31 May 2022

On 31 May EIF organised a debate, hosted by MEP Marina Kaljurand, on the war in Ukraine and the challenges for legislators and the digital sector. The MEPs were joined by the following guest speakers:

Kamila Kloc, Deputy Director in Directorate B Connectivity, DG CNECT, European Commission
Christian-Marc Lifländer, Head, Cyber and Hybrid Policy Section, NATO
Norman Heit, Group Corporate Security Director, Vodafone Group
Hans Petter Holen, Managing Director, Ripe NCC

The war in Ukraine: challenges for legislators and the digital sector

MEP Marina Kaljurand set the scene affirming that cyber attacks have become a new normality and that Russia's war against Ukraine is multidimensional. The intelligence reports indicate that the Russian government is exploring options for potential cyber attacks also against the EU. Consequently, every EU organisation - large and small - must be prepared to respond to any disruptive cyber incidents. MEP Kaljurand shared the main points of the plenary session on cyber defense capabilities, that took place at the European Parliament. First, it is important to ensure that the European Commission, in close cooperation with ENISA, will protect EU critical entities and infrastructure against Russian cyber threats. Second, in view of the rise of cyber attacks and of the changing nature of warfare, the EU needs to overcome its current capability gaps in the area of ICT technologies and cyber warfare. Third, more cooperation and coordination between EU and NATO are needed. She concluded by affirming that the cyber revolution has not come to an end: the cyber and digital revolutions offer new opportunities, but also raise new challenges that need to be faced.

Kamila Kloc focused on the role of connectivity. EU is in constant contact with all operators in Ukraine, including the Ukrainian National Regulatory Authority (RNA) to support operators and to ensure roaming and international calls at affordable conditions to Ukrainian refugees that are now in the EU. She declared that the European Commission is working on different areas in terms of connectivity. First, she recognised the big contribution of European telecom operators, especially in the neighboring countries of Ukraine. Second, the EU work aims at ensuring that Ukraine is connected to Europe. Finally, there is a considerable amount of money committed by the EU in general for Ukraine, but also for digital. In conclusion, she provided a focus on the current challenges for legislators in the digital sector, mentioning the Digital Policy Programme and the importance of cooperation among Member States. With the current situation in Ukraine, this cooperation is critical to ensure that on many aspects - from skills, to connectivity, e-government, cybersecurity - Member States are moving together towards digital transformation.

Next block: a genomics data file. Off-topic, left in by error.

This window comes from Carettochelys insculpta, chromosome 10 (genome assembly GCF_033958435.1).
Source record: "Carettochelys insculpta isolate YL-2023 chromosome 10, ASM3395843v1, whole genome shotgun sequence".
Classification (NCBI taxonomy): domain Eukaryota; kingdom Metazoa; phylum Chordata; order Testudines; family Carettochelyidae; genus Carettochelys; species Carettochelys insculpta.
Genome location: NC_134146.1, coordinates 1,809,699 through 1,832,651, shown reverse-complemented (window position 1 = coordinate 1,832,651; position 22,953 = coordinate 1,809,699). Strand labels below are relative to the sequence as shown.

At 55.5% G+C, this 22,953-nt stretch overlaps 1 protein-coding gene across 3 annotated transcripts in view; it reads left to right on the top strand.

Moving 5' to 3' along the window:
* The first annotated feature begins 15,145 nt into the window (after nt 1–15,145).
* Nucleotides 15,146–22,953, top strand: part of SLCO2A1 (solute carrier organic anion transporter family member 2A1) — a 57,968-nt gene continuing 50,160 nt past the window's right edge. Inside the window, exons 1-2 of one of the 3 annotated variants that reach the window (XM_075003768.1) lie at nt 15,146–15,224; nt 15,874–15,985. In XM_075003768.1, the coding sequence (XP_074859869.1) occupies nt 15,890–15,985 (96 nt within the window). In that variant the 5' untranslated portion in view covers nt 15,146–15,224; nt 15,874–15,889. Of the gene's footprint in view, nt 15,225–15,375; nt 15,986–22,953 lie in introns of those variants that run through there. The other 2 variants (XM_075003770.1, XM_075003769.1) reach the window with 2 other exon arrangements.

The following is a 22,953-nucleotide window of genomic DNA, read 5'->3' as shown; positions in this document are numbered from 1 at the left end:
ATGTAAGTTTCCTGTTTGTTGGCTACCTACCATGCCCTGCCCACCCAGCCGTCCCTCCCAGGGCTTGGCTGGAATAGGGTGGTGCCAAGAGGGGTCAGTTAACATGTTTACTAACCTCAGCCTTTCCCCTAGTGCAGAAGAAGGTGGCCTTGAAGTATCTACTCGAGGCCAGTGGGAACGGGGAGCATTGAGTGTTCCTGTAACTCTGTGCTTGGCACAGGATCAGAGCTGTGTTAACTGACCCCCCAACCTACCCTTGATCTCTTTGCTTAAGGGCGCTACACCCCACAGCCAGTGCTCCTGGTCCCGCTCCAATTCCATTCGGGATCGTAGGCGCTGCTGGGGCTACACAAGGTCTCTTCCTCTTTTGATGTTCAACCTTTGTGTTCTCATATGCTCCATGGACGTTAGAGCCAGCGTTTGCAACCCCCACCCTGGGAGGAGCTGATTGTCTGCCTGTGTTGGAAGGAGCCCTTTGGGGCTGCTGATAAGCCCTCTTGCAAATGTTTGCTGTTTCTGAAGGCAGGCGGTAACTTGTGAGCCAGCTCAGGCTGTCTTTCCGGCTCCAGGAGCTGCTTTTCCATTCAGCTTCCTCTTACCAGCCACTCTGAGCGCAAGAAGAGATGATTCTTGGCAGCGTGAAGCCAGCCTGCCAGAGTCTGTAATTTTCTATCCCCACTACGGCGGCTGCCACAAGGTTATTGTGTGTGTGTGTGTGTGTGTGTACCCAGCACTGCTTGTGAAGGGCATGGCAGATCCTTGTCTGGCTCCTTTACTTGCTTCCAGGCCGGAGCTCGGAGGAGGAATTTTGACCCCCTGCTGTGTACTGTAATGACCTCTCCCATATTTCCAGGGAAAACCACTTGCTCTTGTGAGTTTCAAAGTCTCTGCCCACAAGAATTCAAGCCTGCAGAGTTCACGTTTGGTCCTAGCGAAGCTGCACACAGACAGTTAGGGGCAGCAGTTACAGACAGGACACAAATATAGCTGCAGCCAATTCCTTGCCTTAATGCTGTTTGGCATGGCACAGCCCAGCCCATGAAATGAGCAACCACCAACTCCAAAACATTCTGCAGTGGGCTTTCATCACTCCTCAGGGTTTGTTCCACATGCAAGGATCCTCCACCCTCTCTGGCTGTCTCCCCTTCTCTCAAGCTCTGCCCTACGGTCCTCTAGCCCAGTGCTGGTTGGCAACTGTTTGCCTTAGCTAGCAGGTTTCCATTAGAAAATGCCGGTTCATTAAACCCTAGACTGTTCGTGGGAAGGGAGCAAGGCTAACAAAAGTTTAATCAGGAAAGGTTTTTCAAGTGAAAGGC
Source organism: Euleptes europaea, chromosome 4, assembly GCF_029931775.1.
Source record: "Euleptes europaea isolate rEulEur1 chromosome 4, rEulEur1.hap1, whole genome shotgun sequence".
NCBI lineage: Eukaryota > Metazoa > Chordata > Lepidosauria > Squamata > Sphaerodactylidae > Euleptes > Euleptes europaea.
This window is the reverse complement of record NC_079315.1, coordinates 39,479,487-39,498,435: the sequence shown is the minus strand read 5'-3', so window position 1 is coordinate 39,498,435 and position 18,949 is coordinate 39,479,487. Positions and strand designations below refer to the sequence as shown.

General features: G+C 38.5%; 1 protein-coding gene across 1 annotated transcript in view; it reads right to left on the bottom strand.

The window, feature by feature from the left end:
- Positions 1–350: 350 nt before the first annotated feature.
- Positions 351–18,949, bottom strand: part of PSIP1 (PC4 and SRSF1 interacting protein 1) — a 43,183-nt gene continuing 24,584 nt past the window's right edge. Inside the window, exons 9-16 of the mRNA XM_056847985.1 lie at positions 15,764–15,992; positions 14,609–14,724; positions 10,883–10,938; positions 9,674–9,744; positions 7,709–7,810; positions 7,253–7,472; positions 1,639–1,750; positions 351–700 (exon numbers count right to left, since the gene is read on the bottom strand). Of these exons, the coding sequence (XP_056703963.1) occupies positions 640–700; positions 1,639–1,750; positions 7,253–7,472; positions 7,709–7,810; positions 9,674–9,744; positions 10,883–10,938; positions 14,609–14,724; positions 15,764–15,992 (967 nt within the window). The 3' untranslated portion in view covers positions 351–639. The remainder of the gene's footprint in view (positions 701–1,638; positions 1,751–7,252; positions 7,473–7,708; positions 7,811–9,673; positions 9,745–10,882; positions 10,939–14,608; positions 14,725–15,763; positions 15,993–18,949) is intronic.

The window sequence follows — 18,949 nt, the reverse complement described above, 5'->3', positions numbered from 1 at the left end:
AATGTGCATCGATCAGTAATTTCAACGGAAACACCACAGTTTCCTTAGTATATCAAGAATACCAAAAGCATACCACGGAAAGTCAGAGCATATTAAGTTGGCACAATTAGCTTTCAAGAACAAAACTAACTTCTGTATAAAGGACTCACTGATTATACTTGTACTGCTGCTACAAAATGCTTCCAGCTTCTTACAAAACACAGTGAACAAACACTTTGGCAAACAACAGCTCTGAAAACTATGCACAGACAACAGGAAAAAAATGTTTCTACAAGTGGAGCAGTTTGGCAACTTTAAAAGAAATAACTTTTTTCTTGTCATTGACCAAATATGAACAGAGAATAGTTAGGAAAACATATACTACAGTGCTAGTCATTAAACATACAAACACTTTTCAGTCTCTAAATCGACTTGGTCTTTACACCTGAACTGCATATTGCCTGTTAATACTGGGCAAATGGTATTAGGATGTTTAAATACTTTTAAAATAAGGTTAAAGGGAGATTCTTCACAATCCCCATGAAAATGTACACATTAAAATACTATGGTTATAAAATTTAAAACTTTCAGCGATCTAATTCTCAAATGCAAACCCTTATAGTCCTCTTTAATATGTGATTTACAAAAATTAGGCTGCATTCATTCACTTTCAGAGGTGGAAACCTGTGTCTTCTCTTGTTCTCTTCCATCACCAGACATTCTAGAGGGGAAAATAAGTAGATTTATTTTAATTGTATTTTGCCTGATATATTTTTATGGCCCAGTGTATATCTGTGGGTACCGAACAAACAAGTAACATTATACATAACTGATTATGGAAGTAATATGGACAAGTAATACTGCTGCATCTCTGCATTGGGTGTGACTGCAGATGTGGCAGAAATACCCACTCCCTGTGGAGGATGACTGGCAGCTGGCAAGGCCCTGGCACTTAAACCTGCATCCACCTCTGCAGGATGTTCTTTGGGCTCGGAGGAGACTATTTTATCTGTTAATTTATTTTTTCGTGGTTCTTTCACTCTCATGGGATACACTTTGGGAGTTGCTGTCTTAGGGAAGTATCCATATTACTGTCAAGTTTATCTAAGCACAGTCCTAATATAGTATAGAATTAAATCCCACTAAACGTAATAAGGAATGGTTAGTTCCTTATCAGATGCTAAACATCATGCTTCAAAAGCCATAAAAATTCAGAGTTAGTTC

Norman Heit pointed out that it is fundamental to take concrete measures to protect the business network staff, customers, and particularly markets that are bordering Ukraine. He highlighted the unity of the EU since the invasion of Ukraine also in terms of cybersecurity, mentioning the unprecedented collaboration between telecom operators and other industry peers. Mr. Heit deep dived into the resilient approach adopted by Vodafone. According to him, preparation for crisis management is critical to monitor and face the current challenges: this implies collaboration across international communities, peer groups, security communities, and with governments. In order to mitigate the challenges, a regulatory environment should allow European companies to scale up and make enough return on capital to invest into resilience topics, human resources and skill sets. In the end, he declared: “we must develop more effective partnerships, more cross-collaboration, more information sharing, and more public-private partnerships to try and forge alliance that are able to better address the issues”.

Hans Petter Holen declared that Ripe NCC has members both in Russia and in Ukraine, but also in countries - Syria and Iran - that have been subject to sanctions for a longer time. It is undeniable that sanctions have side effects. The main purpose of Ripe NCC is to maintain an open Internet, even in times of war. It is important that the infrastructure in the country under attack is still functioning. However, it is also important to have open and free Internet in Russia, so that Russian citizens can have balanced news and have the chance to know how the war looks like to the rest of the world. He declared that, based on the Internet rooting system that provides information about which part of the network still works - Internet in Ukraine has been quite resilient towards the attacks. His organization tries to be neutral: for him trying to stay out of the conflict and not being weaponised is one of the biggest challenges in current times.



  • 25:42 Exchange with Roberto Viola, Director General, DG CNECT
  • The future of the electronic communications sector & connectivity
  • #EIFasks - MEP Beatrice Covassi on the impact of the Cyber Resilience Act

Related content